The Face of Evil


Egyptian Christians murdered in their churches on Palm Sunday. And ISIS claims the “credit.” Is evil ever uglier than when it acts in the name of God?

The Islamic State labels Christianity a “western” religion. Yet Christians have lived in Egypt since the time of the Apostles (the Coptic Church was founded by John-Mark, author of the Gospel of Mark and “spiritual son” of the Apostle Paul)–600 years before Islam.

Yes, ISIS is trying to stir religious strife. Their hope is to generate protest among Egypt’s Christians, resulting in a violent backlash by Egyptian Muslims, leading to the collapse of government–and annexation by the Islamic State.

The plan is failing.

Ironically, ISIS chose to attack the Church of St. George, named for a Syrian-born defender of the innocent–a figure revered by both Christians and Muslims (there’s even a joint St. George church/mosque in Palestine). As a result, the vast majority of Egypt’s Muslims have come to the defense of the Coptic Christians and are taking a stand against ISIS.

Can we do any less?

About mitchteemley

Writer, Filmmaker, Humorist, Thinker-about-stuffer
This entry was posted in Culture, For Pastors and Teachers, Religion/Faith and tagged , , , , , , . Bookmark the permalink.

20 Responses to The Face of Evil

  1. So sad! One of the bombs went off as the choir was singing – what a contrast of beliefs.

    Liked by 2 people

  2. lindamowles says:

    So very sad, even though Scripture teaches that this type activity will accost the Church throughout the ages. Indeed, it did even in the 1st Century persecution so we should not be surprised, but it is still horrific and incredibly sad. Thank you for spending some time with The Ruminant Scribe blog. I am humbled by your visit and I pray that you found it encouraging and challenging. Blessings to you as we pray for the Church throughout the world.

    Liked by 2 people

  3. All should pray. God will hear our cries and He will protect and save us!

    Liked by 1 person

  4. ekurie says:

    The real trick for me is to find some unimaginable way to love and forgive the attackers. To feel pity for these people convinced they are justified in their destruction, murder and hatred because of their “god”. To somehow not describe them as monsters, just what they do as monstrous. They really have no idea what they are doing.

    Liked by 4 people

    • claire says:

      The key for me was to imagine when they stand before God and realise they were used and manipulated. I suspect many to be idealists, seekers, when faced with the awful deception they have been party to how great will be their grief and shame. I’m reminded of Paul who thought he did God service in his persecution of Christians. My prayer is they find the truth before it is too late. The Christians die and go to the arms of God in innocence the fate for these is far worse because it is eternal.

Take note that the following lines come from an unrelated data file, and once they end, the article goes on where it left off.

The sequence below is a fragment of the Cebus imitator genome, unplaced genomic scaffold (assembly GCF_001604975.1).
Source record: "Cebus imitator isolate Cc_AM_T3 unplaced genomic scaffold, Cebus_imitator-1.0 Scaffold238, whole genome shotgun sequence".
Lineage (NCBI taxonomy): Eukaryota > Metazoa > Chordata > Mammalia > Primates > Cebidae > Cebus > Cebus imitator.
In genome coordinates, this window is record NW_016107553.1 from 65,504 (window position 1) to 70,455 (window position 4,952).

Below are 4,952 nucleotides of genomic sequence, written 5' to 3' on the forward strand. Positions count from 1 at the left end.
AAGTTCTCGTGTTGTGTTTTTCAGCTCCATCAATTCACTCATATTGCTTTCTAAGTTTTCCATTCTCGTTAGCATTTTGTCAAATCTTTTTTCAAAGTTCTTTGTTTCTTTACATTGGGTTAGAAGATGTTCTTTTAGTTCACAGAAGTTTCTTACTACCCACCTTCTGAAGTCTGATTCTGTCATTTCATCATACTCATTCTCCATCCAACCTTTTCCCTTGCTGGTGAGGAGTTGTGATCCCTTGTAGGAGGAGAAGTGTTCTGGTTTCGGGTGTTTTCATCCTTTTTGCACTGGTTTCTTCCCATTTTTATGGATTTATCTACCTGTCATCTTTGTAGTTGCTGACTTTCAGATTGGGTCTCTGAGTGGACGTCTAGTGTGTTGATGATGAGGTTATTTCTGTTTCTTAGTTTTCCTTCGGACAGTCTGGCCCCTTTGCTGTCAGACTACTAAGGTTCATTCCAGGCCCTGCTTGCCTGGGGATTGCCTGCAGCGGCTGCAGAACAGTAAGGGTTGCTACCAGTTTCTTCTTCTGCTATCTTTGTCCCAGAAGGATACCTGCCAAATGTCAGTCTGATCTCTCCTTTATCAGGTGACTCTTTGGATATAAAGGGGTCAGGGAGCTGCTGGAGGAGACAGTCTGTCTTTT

Liked by 3 people

  5. ISIS claims that they are acting in the name of God? And God is love? Looks and sounds to me as if ISIS doesn’t really know or even care about the correct definition of what God represents.

    Liked by 3 people

  6. @vapor_sage says:

    No words here, just prayers

    Liked by 3 people

  7. bdeckard92 says:

    Very powerful Mitch, thanks for sharing. I’m encouraged by the Muslims who are joining against ISIS. I’m reminded of Joseph, “what you meant for Evil God used for good.” I pray that God will use this terror and chaos to bring people together in His name and that together they will draw nearer to Him.

    Liked by 1 person

  8. gerrymackrell says:

    The evil in this world today knows no bounds. God help us.

    Liked by 1 person

  9. carhicks says:

    The Muslim faith teaches love and tolerance. The attackers are not practising the teachings of Islam, they are radicals and power hungry. I pray for the people in the Middle East and around the world.

    Liked by 1 person

  10. jrusoloward says:

    Thank you for the moving piece. It’s shameful when people act in such hateful ways in the name of God. Praying for all those affected by the attacks.

    Liked by 1 person

  11. Jon says:

    Thanks for reminding us that the weapons of our warfare are not of the flesh. I understand the radicals are seeking to hasten armageddon. I don’t think they are going to like the outcome. Can’t imagine trying to stand before Holy God on one’s own “merits”.

    Liked by 1 person

  12. Very sad and so very true. We can surely do no less than they have by standing up for coptic church through prayer and speaking out against these atrocities.

    Liked by 1 person

  13. beigebirds says:

    When these horrific events occur, I tell myself that God’s angels rush in and carry away the souls of the innocents right before the moment of impact. When we see the fire and debris, they are seeing God. When we hear the screams, it’s just their physical bodies natural reaction because they are already shouting with unspeakable joy. It is for us, the living, to fight against these unspeakable evil acts.

    Liked by 1 person

  14. I’m half Egyptian and my Jewish family fled egypt this breaks my heart

    Liked by 1 person

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